Thierens said he didn't know that BP had to submit a regional oil spill response plan to federal regulators from an agency that was known as the Minerals Management Service at the time of the April 20, 2010, blowout.
"So BP submitted this to the MMS for the Gulf of Mexico without clearing it through its Wells Director?" a lawyer from Alabama Attorney General Luther Strange's office asked.
"Yeah, I don't recall having seen this," said Thierens, who added that he didn't look at the plan while working on the spill response, either.
Thierens, who has since left BP, had described his job responsibilities as including "accountability for all aspects of MMS regulatory requirements. But he could only recall having direct contact with MMS once during his three-year tenure as wells director and couldn't recall if he ever looked at any of the regulations governing Gulf drilling.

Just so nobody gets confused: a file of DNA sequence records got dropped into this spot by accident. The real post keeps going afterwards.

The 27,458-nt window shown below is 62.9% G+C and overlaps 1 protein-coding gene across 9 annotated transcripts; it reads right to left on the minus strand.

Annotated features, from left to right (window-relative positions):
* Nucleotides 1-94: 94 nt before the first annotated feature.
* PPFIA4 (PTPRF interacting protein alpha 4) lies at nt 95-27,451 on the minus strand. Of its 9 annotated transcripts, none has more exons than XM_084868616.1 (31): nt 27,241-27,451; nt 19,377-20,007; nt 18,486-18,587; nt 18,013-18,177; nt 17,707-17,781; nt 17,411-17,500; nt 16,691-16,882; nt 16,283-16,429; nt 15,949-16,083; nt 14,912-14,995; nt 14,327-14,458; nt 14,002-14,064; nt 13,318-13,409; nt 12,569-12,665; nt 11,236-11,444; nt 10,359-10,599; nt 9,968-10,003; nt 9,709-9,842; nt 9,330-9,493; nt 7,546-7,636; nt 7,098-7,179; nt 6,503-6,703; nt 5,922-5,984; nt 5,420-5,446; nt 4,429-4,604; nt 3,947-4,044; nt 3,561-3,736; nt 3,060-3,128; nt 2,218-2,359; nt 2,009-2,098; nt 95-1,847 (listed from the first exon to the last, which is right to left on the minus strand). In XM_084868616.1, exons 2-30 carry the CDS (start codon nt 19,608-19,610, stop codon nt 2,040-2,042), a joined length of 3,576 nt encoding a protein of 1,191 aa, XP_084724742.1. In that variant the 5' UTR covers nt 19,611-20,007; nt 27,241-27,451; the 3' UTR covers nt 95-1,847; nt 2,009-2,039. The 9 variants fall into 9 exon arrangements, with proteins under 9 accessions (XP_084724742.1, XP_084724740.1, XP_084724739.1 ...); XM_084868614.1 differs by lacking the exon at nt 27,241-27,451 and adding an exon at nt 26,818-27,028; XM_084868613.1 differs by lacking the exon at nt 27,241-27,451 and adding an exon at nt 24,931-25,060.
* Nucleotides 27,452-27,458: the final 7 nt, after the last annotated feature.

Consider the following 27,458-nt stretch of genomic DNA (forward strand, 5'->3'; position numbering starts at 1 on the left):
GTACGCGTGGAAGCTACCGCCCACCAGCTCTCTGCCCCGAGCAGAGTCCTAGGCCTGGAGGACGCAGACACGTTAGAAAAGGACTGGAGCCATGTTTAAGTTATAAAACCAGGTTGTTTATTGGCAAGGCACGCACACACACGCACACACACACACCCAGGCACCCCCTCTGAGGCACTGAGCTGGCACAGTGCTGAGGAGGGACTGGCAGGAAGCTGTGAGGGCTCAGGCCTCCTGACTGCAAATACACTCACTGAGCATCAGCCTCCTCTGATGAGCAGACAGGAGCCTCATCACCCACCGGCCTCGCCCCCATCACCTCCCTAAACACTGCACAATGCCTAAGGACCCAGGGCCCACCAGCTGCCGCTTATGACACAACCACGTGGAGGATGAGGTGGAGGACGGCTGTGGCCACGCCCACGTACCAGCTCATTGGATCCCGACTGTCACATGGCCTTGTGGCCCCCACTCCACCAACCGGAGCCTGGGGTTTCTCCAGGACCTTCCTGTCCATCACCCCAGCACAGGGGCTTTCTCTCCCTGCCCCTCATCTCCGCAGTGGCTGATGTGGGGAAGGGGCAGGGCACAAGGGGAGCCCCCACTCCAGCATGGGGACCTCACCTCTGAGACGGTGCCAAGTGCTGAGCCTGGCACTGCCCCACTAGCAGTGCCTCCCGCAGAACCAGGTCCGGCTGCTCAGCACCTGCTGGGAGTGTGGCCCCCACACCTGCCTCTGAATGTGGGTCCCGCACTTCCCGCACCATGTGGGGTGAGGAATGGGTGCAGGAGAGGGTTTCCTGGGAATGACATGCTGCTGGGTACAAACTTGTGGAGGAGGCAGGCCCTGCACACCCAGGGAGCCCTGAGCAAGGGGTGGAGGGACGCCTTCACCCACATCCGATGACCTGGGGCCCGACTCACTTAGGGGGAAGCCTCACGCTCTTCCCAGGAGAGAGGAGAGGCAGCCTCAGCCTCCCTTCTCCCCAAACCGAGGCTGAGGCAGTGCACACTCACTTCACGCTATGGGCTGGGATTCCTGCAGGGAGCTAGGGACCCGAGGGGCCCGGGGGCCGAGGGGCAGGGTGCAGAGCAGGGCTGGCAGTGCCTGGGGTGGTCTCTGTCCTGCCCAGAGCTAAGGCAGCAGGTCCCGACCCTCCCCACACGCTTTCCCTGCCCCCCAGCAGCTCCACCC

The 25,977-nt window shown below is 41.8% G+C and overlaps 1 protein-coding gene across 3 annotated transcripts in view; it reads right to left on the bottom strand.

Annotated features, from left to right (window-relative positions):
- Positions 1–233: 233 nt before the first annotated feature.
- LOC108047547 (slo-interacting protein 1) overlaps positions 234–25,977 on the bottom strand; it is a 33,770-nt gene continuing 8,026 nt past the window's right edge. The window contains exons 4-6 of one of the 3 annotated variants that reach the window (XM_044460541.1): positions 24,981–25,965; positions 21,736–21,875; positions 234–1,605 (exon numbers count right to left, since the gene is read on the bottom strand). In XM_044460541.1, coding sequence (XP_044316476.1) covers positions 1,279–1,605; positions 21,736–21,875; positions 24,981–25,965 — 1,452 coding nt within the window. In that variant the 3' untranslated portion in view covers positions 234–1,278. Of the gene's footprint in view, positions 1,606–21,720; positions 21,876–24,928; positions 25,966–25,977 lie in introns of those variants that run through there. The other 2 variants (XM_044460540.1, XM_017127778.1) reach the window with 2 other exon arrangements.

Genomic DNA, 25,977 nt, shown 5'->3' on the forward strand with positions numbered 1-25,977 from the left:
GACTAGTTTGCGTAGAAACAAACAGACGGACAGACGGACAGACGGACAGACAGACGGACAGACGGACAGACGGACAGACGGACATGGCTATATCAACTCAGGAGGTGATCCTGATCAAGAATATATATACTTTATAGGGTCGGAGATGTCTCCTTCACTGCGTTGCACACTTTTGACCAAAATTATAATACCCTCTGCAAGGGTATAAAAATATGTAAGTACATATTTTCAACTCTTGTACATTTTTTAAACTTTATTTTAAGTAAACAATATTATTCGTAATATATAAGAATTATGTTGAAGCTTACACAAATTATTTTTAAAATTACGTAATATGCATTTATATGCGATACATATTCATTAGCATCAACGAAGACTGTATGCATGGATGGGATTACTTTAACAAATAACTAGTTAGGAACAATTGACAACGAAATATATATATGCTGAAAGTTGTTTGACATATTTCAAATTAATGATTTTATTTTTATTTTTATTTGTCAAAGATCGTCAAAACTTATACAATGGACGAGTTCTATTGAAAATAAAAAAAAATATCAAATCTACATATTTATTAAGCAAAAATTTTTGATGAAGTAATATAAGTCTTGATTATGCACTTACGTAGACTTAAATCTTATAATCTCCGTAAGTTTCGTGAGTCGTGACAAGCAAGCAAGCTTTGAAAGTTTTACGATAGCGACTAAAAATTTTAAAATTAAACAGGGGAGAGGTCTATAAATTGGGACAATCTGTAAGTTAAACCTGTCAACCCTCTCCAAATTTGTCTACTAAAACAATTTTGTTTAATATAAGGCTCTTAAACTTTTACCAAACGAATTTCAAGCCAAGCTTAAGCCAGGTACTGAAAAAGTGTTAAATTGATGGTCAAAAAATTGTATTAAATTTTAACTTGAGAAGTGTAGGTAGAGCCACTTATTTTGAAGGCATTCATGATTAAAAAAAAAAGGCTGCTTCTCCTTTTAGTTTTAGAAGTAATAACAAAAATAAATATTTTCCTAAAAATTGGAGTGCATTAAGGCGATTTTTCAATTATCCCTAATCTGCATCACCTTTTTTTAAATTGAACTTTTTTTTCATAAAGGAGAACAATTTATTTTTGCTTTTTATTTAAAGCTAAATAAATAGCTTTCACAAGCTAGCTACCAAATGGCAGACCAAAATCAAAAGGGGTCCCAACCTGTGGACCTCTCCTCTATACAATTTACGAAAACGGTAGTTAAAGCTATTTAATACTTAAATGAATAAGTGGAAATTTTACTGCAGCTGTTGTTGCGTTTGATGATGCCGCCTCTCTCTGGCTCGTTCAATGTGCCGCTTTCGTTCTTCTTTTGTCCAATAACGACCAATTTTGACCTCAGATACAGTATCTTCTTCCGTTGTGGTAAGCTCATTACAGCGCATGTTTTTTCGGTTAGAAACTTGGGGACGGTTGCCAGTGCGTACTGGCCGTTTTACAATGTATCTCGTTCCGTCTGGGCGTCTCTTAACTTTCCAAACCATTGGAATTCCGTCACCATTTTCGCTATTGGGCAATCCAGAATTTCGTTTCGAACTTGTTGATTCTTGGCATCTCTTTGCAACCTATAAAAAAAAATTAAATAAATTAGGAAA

Alan Huffman, a well design expert who testified at the trial earlier this week as a witness for the federal government, said BP continued drilling in dangerous deep water conditions without keeping the Minerals Management Service fully informed.
Huffman said his review of internal BP documents and MMS records showed the oil giant engaged in a "consistent pattern of misreporting" to the federal agency and gave it a "very false impression" of what was happening on the drilling project.